There has been no greater controversy within the mortgage industry than the issue of charging miscellaneous or "junk" fees. The practice of charging fees that are in addition to the "normal" points (sometimes referred to the origination fee and discount points) has been assailed from the media to the halls of Congress.
Junk Fees Should be Shifted to Points
By DAVE HERSHMAN
December 11, 2002
No doubt this practice has contributed to a poor reputation for the industry. It is associated with such terms as "bait and switch" and "predatory lending." There is no doubt that the practice is not understood and should undergo significant revision. Before we go into the reasons for change, first let's delineate the types of fees associated with a mortgage:
- The origination fee. This fee, generally one point or one percent of the loan amount, is traditionally charged to cover the cost of originating the loan. These costs include overhead and sales commissions.
- Discount points. Discount points are charged to lower the interest rate on the mortgage. For example, a 6.5% mortgage may have no points -- including no origination fee-- and a 6.0% mortgage may carry two points.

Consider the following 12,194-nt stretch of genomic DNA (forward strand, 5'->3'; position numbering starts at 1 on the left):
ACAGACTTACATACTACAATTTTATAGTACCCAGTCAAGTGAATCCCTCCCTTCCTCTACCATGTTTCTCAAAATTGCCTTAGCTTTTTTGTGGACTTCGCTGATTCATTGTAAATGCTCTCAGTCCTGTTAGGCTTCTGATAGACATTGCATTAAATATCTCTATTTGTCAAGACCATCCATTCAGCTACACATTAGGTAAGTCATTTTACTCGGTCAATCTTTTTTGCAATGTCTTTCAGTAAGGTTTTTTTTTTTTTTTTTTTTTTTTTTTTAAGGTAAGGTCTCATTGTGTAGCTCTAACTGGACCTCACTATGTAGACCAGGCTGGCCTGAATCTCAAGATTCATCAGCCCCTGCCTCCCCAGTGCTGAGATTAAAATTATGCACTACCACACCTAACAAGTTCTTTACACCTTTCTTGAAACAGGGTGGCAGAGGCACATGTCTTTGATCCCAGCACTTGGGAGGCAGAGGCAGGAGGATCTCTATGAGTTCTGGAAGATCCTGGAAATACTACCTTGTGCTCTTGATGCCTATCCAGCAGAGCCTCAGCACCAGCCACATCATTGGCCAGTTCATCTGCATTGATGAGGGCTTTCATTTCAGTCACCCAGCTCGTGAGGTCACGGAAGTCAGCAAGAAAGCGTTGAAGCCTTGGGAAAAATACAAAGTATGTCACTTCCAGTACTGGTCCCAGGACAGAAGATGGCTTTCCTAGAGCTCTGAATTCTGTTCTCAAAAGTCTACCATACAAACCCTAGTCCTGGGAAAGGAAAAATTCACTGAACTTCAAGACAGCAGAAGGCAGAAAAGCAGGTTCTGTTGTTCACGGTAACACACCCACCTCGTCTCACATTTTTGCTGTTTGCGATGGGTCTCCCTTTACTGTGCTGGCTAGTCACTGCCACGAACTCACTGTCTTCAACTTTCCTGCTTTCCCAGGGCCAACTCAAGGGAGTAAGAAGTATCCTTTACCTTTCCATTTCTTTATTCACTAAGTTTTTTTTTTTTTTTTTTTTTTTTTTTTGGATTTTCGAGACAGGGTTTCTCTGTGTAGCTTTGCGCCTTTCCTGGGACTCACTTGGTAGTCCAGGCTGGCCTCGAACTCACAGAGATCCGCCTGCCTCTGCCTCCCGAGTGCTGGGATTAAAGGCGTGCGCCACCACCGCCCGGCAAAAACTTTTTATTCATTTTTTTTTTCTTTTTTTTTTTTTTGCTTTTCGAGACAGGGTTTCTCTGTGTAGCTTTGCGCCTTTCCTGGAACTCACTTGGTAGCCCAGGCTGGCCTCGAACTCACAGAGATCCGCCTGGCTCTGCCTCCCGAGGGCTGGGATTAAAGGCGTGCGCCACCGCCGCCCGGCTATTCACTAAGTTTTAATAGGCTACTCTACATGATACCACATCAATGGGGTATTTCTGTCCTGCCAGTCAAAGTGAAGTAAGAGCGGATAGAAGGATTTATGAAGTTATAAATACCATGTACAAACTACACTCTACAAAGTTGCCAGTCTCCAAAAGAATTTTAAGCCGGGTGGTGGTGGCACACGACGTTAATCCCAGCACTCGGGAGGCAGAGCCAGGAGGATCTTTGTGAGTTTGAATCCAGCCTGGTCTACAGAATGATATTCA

- Third-party fees. These are charges paid directly to third-party vendors as part of the process. These vendors include appraisers, credit reporting companies, and tax service providers.
- Miscellaneous fees. These are fees charged by the mortgage company for work accomplished during aspects of the loan process. The names and charges vary, but frequently one will see processing fees, underwriting fees, lender fees, document preparation fees, and more. Some miscellaneous fees may be charged directly by the mortgage broker, and others by lenders to which the mortgage broker is selling the loan. Sometimes these fees are for third-party vendors such as contract underwriters.
It is the last category, miscellaneous fees, that carries the greatest negative stigma. In many ways this stigma is justified. Applicants shopping for a mortgage (and mortgage companies advertising their rates) both have a goal of disclosing the lowest rate and points. Many shoppers will ask the question, "What is the rate on your 30-year fixed mortgage?"
Many of them are not educated to ask about points, let alone additional fees that may increase the cost of the loan. If they are surprised during the loan application process when the Good Faith Estimate of Settlement Costs and Truth-in-Lending Statement are issued, the charge of "bait and switch" can be levied. It can be justified if these fees were not disclosed when the shopping occurred.
The presence of these fees not only makes rate comparison a difficult process, it makes settlement especially tedious. A HUD-1 form is difficult enough for a layman to decipher without the mortgage broker, mortgage lender, and the settlement company all adding a list of miscellaneous charges. By the time it is finished, the HUD-1 looks like an aerial photo of the Swiss Alps. Buying a home is supposed to be a pleasant process and this practice adds stress in all the wrong places.
Finally, there is an additional financial consequence of junk fees. The IRS allows charges that are levied as a percentage of the loan amount (points) to be tax deductible. Fees are not. Theref